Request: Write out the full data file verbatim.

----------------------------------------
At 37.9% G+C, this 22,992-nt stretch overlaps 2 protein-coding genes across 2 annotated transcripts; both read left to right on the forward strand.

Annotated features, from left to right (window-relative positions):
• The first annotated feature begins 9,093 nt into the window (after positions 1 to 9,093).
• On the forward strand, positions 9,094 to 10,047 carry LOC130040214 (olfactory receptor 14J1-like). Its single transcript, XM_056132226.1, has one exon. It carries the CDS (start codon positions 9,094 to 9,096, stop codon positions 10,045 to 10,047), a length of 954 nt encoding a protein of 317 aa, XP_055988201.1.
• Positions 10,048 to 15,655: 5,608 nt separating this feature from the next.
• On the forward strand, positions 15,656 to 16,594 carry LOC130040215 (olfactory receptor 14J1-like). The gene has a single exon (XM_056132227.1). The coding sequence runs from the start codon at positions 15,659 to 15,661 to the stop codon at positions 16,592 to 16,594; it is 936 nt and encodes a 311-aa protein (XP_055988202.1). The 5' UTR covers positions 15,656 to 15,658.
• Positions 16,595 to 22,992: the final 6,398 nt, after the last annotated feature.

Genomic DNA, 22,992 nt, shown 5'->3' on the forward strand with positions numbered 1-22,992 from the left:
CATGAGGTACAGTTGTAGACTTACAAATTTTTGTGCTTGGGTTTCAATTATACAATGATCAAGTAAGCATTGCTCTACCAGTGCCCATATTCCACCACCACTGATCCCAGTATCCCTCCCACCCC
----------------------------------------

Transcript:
At 37.9% G+C, this 22,992-nt stretch overlaps 2 protein-coding genes across 2 annotated transcripts; both read left to right on the forward strand.

Annotated features, from left to right (window-relative positions):
• The first annotated feature begins 9,093 nt into the window (after positions 1 to 9,093).
• On the forward strand, positions 9,094 to 10,047 carry LOC130040214 (olfactory receptor 14J1-like). Its single transcript, XM_056132226.1, has one exon. It carries the CDS (start codon positions 9,094 to 9,096, stop codon positions 10,045 to 10,047), a length of 954 nt encoding a protein of 317 aa, XP_055988201.1.
• Positions 10,048 to 15,655: 5,608 nt separating this feature from the next.
• On the forward strand, positions 15,656 to 16,594 carry LOC130040215 (olfactory receptor 14J1-like). The gene has a single exon (XM_056132227.1). The coding sequence runs from the start codon at positions 15,659 to 15,661 to the stop codon at positions 16,592 to 16,594; it is 936 nt and encodes a 311-aa protein (XP_055988202.1). The 5' UTR covers positions 15,656 to 15,658.
• Positions 16,595 to 22,992: the final 6,398 nt, after the last annotated feature.

Genomic DNA, 22,992 nt, shown 5'->3' on the forward strand with positions numbered 1-22,992 from the left:
CATGAGGTACAGTTGTAGACTTACAAATTTTTGTGCTTGGGTTTCAATTATACAATGATCAAGTAAGCATTGCTCTACCAGTGCCCATATTCCACCACCACTGATCCCAGTATCCCTCCCACCCC